It might seem odd that you never see advertising for crude oil, or petrol (gasoline). Oil companies may advertise their “brand”, but not their product.
No super-bowl half-time extravaganza, no online pop-ups or side-bars on Facebook, no “influencers” on Instagram, no pyramid selling-schemes.
Yet somehow, activists think that by targeting “Big Oil” and hitting the producers, they will stop consumption. The approach of consumer-activism has worked in many areas, notably Tobacco, Pharma and now in certain areas of processed foods and single-use plastics.
Generally, this approach works if the targeted product is not a necessity. How can you tell if a product is not necessary? Well chances are it has to be “marketed”, “advertised” and indeed “sold”. It may be the case that you just need to get your next great product in front of consumers, and they will lap it up. But mostly consumers are force-fed.
There is a vast subset of the working population who “innovate” products (ie make cosmetic changes and then try and sell more of them) and then use every psychological and psychosocial trick in the book – and in the cases of opioid based painkillers, cigarettes and alcohol, physiological tricks also – to get you to part with your money. It is not uncommon for people to have permanent storage solutions for the stuff they don’t need. There is now an industry of consultants ready to help people overwhelmed with stuff. When did that become normal?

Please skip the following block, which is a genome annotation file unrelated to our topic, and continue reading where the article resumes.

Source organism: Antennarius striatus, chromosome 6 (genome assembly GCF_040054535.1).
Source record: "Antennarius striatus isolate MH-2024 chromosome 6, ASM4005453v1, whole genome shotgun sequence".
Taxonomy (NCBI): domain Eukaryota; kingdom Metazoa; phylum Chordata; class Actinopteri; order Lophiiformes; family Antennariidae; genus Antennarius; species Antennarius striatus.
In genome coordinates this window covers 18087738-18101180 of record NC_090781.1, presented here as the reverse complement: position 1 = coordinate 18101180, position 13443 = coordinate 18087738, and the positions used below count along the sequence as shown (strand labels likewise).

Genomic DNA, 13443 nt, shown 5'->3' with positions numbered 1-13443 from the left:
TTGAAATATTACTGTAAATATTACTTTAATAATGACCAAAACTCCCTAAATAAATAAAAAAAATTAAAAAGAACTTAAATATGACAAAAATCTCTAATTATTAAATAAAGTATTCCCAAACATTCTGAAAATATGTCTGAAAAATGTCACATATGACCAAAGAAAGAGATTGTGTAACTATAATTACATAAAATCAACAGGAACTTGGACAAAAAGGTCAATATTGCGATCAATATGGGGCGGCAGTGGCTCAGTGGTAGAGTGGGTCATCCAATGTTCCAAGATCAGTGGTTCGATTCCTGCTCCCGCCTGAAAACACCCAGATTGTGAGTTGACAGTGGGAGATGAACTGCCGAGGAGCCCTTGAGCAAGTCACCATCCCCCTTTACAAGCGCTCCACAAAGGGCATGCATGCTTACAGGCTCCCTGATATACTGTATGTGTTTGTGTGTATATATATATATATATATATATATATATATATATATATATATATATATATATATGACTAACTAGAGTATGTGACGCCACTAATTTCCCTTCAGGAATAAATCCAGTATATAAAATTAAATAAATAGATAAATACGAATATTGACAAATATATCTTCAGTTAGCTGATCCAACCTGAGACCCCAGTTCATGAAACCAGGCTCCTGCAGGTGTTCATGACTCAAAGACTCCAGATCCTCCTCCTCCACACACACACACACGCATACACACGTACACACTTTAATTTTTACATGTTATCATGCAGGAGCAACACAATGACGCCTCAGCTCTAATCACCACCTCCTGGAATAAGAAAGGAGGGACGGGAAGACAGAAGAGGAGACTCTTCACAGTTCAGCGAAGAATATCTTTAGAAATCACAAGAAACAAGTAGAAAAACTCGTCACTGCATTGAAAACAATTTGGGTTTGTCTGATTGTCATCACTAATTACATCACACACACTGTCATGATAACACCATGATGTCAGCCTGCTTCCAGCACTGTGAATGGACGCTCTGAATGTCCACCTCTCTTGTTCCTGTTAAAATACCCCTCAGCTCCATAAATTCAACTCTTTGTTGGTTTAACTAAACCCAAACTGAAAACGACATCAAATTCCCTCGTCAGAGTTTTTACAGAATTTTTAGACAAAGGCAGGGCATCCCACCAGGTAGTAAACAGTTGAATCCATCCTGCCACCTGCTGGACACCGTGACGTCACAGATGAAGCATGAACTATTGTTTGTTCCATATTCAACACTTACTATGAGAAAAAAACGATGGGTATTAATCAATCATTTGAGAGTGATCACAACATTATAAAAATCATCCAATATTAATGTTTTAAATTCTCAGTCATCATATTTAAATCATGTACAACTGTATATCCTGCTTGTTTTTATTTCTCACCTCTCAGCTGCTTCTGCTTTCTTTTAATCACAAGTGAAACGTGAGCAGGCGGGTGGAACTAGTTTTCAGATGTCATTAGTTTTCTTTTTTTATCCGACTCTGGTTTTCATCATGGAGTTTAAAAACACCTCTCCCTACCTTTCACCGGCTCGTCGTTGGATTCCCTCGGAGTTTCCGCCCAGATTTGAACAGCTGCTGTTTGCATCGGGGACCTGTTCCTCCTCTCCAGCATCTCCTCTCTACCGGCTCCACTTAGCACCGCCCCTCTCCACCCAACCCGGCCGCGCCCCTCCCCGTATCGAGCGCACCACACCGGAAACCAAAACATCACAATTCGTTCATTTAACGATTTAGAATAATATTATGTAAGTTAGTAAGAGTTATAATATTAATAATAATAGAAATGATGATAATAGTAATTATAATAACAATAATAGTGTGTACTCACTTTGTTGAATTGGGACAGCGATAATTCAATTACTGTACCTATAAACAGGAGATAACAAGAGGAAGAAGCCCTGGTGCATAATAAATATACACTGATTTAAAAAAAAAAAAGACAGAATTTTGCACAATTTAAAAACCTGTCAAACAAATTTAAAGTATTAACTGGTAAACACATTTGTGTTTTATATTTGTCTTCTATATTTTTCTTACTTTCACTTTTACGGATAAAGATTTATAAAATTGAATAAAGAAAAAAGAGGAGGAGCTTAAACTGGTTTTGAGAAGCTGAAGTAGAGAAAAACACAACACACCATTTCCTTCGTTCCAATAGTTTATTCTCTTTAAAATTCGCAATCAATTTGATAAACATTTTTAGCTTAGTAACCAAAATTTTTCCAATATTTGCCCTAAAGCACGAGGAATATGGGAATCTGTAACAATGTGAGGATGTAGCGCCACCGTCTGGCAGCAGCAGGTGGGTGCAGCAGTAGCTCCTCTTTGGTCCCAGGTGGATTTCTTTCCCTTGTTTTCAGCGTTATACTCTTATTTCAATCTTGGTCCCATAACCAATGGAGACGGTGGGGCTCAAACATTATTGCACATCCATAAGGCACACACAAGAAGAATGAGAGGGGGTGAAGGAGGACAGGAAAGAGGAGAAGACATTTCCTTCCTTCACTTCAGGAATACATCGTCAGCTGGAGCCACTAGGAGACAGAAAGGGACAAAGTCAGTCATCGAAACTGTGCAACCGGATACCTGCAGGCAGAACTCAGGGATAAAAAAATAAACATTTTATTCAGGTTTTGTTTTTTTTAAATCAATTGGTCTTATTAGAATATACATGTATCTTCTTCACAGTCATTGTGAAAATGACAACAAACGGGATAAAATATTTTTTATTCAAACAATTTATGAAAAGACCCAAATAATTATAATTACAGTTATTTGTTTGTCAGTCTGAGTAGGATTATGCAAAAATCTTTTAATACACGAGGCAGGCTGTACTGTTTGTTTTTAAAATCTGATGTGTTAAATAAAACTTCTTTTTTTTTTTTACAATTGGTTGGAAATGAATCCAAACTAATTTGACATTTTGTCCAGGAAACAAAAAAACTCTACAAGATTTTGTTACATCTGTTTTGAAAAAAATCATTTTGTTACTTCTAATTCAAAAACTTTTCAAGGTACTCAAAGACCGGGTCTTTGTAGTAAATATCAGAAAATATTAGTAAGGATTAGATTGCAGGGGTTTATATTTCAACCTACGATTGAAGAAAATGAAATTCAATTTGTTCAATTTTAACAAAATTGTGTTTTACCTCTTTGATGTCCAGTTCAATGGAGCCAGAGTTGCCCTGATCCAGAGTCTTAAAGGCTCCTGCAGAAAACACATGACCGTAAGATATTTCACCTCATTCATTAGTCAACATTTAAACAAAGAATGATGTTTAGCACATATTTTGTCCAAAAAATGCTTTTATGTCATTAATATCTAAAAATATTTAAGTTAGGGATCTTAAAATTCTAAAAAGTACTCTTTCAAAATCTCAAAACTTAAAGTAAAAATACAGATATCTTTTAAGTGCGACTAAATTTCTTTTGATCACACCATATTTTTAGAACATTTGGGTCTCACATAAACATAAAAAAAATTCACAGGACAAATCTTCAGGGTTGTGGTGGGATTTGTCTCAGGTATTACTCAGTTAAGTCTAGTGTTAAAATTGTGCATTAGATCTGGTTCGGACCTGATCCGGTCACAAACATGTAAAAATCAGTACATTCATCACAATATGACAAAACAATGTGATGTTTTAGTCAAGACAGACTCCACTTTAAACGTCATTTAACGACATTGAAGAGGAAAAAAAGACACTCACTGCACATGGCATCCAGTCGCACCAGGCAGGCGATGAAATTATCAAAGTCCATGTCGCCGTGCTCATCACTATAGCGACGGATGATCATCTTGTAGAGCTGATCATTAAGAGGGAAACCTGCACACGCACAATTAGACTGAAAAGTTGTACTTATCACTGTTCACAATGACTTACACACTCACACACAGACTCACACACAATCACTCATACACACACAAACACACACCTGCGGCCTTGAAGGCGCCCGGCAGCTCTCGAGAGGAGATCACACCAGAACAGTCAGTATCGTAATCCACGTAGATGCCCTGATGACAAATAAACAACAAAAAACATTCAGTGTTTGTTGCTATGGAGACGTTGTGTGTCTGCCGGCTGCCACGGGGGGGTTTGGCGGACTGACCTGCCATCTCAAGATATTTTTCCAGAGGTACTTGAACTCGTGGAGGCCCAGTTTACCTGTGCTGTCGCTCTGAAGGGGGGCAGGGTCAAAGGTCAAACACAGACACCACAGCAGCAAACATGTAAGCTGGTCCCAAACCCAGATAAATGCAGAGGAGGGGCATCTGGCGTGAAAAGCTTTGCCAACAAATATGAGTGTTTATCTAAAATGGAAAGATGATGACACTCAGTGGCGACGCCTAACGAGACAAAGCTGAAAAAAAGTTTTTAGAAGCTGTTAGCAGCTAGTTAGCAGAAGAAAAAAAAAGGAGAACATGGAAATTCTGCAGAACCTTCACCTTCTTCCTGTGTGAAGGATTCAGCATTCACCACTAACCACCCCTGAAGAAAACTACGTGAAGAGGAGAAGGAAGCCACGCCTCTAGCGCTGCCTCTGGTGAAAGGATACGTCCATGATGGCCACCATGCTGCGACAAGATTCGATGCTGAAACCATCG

Ironically, many people who work in the great machinery that is the consumer society are very middle-class, and very concerned about the eco-agenda. Undoubtedly recycling, doing carbon-off-setting wherever possible, and shopping organic and not using plastic straws at children’s birthday parties, maybe even cycling or driving a hybrid or EV to work. All the while pointing the finger at Big Oil as the cause of the problem and protesting that “something” must be done about climate change. Watermelons: green on the outside, red on the inside.
To the credit of the Extinction Rebellion, many (although clearly not all) try to live the lifestyle of less, not just evangelise about it.
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